Photographing any sports during the Covid-19 Pandemic is and will be a unique experience. There were new rules and guidelines to follow and not to mention that they will probably change every day, if not more. For me, photographing Major League Baseball games during Covid-19 was therapeutic and in all honesty, it was such an amazing time given the perpetual doom and gloom of news that was associated with Covid-19.
Shooting Spring Training for MLB was just a unique experience. The stadiums were smaller and the fans were even closer to the action which provided a more family friendly environment. Photographing Spring Training also afforded me the opportunity to photograph teams and players that I wouldn’t normally get the chance to like photographing the Red-Sox or Toronto BlueJays. I probably would have had more opportunities, but the coronavirus changed everything.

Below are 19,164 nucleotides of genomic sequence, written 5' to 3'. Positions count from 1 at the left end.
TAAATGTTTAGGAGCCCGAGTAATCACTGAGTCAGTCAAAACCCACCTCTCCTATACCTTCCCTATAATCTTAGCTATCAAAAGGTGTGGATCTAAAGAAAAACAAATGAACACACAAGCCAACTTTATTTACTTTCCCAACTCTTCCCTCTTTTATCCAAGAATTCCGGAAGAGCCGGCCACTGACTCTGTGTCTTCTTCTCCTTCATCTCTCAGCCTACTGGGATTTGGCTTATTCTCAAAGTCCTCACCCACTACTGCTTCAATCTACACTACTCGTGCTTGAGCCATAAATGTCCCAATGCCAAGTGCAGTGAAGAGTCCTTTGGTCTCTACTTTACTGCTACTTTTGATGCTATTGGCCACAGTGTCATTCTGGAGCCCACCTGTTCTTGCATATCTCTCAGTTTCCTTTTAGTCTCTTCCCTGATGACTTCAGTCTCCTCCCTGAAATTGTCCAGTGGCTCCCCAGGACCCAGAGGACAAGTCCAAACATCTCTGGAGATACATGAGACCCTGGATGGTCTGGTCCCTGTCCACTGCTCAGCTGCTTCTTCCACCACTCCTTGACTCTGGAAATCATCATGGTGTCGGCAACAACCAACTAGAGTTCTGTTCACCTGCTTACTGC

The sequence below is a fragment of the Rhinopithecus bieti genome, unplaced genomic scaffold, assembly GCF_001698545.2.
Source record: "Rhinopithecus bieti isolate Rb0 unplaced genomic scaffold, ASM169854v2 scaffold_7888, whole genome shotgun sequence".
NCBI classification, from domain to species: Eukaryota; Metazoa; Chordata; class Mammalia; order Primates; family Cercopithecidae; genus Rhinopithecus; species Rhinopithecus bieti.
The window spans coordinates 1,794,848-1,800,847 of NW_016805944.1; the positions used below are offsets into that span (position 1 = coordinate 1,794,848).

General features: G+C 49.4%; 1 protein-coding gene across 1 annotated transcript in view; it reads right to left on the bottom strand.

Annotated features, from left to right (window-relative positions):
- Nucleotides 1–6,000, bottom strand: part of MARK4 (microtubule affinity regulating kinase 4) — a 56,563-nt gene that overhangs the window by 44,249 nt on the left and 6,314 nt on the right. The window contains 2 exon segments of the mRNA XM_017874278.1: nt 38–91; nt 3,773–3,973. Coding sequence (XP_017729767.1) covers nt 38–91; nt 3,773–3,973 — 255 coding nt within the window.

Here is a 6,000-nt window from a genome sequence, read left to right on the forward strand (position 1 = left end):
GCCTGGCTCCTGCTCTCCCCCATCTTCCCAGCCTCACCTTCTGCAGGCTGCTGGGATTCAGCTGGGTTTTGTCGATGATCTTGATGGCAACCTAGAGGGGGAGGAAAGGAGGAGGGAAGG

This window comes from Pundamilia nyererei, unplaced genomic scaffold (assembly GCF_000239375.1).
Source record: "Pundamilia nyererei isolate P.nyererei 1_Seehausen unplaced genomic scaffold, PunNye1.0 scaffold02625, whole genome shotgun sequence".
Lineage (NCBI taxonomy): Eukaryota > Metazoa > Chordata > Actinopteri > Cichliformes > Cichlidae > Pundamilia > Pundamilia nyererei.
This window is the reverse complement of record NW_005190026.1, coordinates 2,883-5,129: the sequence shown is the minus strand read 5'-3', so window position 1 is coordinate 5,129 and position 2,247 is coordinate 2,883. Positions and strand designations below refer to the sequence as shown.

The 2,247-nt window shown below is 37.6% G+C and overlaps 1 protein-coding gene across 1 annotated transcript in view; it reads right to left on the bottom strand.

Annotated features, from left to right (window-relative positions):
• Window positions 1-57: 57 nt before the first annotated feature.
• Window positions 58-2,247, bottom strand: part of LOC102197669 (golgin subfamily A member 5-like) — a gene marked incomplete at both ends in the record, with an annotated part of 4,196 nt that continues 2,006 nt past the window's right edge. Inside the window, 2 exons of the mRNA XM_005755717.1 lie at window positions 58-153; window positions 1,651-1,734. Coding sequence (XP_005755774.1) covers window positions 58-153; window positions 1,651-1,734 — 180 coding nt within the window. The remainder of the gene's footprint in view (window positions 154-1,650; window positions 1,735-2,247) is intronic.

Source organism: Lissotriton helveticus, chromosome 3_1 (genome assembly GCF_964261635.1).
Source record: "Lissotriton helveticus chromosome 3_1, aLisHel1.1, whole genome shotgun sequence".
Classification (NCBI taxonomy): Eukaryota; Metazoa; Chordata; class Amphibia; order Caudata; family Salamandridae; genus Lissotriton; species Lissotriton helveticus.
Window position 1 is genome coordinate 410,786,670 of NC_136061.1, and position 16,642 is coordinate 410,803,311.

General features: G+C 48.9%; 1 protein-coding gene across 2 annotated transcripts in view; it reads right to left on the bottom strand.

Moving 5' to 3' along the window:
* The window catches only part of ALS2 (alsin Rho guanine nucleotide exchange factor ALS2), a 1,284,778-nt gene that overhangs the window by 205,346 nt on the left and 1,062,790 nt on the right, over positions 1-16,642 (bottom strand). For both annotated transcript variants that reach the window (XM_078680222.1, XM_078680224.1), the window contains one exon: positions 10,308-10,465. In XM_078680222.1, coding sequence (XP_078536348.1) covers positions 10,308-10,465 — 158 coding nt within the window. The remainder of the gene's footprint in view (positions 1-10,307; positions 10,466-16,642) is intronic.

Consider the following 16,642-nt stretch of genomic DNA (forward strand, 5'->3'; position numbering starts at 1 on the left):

As the Coronavirus spread rapidly not only in the United States, but worldwide, one by one sports leagues just as the NBA, NHL and MLB were being suspended, canceled or postponed. As a sports photographer who relies on shooting sports for income, it was a swift kick in the back of the head that my income streams went from plenty to none in a blink of an eye. And I’m not alone either, many others who are freelancers or use gigs to pay jobs are now stuck in the reality that they have no money coming in for the foreseeable future.
When I received the email for my upcoming Spring Training assigment and saw that I was going to JetBlue Park in Ft. Myers, I was excited. Photographing the Red-Sox, my favorite team since childhood, was a dream come true. Shooting any sports photographer‘s favorite team is a dream come true. Granted it was a Spring Training game and not all the starters would be playing, but that didn’t bother me at all.